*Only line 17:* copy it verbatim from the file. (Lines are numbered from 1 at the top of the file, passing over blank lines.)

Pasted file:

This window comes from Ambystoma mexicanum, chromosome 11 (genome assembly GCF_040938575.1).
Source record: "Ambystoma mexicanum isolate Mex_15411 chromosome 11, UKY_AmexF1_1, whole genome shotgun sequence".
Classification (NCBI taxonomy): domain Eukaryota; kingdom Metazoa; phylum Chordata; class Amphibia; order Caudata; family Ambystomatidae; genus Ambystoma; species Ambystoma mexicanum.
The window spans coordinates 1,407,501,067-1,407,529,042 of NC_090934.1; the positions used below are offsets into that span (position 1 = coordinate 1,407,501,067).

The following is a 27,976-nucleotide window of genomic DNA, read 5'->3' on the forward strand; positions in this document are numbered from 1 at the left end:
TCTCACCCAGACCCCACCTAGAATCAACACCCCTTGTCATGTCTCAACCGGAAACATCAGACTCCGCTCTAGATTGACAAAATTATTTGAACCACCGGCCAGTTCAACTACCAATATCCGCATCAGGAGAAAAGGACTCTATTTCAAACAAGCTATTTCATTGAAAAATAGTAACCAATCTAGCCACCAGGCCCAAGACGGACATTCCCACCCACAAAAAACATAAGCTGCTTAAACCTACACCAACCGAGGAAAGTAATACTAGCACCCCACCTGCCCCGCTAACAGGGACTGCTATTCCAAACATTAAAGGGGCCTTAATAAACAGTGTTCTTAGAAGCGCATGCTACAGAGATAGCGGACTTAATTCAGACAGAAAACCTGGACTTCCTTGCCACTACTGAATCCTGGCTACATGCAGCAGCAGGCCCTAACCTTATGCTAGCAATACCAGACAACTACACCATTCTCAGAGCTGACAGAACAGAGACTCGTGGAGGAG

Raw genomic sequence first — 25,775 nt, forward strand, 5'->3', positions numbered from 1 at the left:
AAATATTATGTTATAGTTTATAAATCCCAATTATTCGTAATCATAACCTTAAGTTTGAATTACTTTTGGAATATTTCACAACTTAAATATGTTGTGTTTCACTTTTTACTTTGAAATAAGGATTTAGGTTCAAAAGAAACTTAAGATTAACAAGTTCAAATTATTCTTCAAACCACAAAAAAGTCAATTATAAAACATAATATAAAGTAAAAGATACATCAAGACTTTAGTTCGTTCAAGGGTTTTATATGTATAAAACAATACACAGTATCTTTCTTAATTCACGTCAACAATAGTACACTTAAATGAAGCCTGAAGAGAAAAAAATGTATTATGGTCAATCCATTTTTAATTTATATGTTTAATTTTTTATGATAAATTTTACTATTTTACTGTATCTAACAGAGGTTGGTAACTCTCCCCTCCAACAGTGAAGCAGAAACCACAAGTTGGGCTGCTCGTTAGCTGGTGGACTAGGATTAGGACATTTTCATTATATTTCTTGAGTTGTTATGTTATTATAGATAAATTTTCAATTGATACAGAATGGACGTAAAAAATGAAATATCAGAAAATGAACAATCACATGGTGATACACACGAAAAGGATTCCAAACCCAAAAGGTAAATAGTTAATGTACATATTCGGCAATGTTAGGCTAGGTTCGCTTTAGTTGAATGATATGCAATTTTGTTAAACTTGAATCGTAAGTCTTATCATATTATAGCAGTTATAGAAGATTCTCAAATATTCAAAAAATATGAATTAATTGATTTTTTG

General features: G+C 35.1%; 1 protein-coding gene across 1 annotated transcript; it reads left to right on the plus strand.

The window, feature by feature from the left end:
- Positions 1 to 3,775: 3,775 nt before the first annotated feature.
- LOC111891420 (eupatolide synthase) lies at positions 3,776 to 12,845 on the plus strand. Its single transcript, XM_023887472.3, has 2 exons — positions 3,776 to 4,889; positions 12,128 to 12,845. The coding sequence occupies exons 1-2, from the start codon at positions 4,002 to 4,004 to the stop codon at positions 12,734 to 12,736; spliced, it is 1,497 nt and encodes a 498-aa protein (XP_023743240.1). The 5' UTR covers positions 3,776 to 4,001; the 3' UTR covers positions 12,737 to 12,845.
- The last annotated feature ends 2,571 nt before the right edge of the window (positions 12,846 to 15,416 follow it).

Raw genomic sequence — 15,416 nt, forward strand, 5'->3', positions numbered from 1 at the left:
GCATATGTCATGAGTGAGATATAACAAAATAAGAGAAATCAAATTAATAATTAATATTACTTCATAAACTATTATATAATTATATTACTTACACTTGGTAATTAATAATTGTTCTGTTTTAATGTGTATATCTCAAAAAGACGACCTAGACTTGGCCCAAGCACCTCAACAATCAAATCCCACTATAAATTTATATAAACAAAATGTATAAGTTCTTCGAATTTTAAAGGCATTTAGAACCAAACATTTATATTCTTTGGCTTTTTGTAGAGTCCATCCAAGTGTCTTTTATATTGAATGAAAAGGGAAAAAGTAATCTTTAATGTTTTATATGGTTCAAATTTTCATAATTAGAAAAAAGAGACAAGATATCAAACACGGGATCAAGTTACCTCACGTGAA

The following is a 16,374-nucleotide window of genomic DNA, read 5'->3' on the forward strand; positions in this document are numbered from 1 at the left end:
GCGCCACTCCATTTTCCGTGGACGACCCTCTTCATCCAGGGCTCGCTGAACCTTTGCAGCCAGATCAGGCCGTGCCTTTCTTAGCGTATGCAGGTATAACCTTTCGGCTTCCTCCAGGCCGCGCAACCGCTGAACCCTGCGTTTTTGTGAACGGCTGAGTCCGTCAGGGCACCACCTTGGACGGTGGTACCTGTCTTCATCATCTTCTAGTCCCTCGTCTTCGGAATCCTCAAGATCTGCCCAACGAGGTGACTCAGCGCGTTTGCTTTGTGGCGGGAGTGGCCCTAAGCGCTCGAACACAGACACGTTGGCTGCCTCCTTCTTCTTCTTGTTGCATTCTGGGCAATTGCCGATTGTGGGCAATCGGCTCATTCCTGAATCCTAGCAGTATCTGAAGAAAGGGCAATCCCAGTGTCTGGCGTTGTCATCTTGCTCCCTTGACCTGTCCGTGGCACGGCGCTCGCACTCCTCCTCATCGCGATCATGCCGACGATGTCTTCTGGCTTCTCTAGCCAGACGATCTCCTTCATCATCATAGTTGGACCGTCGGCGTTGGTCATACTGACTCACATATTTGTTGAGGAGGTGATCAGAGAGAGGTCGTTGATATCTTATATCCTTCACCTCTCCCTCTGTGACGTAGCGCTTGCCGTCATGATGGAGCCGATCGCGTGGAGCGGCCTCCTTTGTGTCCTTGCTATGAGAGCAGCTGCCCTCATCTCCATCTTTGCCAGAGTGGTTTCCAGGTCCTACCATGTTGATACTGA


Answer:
GCGCCACTCCATTTTCCGTGGACGACCCTCTTCATCCAGGGCTCGCTGAACCTTTGCAGCCAGATCAGGCCGTGCCTTTCTTAGCGTATGCAGGTATAACCTTTCGGCTTCCTCCAGGCCGCGCAACCGCTGAACCCTGCGTTTTTGTGAACGGCTGAGTCCGTCAGGGCACCACCTTGGACGGTGGTACCTGTCTTCATCATCTTCTAGTCCCTCGTCTTCGGAATCCTCAAGATCTGCCCAACGAGGTGACTCAGCGCGTTTGCTTTGTGGCGGGAGTGGCCCTAAGCGCTCGAACACAGACACGTTGGCTGCCTCCTTCTTCTTCTTGTTGCATTCTGGGCAATTGCCGATTGTGGGCAATCGGCTCATTCCTGAATCCTAGCAGTATCTGAAGAAAGGGCAATCCCAGTGTCTGGCGTTGTCATCTTGCTCCCTTGACCTGTCCGTGGCACGGCGCTCGCACTCCTCCTCATCGCGATCATGCCGACGATGTCTTCTGGCTTCTCTAGCCAGACGATCTCCTTCATCATCATAGTTGGACCGTCGGCGTTGGTCATACTGACTCACATATTTGTTGAGGAGGTGATCAGAGAGAGGTCGTTGATATCTTATATCCTTCACCTCTCCCTCTGTGACGTAGCGCTTGCCGTCATGATGGAGCCGATCGCGTGGAGCGGCCTCCTTTGTGTCCTTGCTATGAGAGCAGCTGCCCTCATCTCCATCTTTGCCAGAGTGGTTTCCAGGTCCTACCATGTTGATACTGA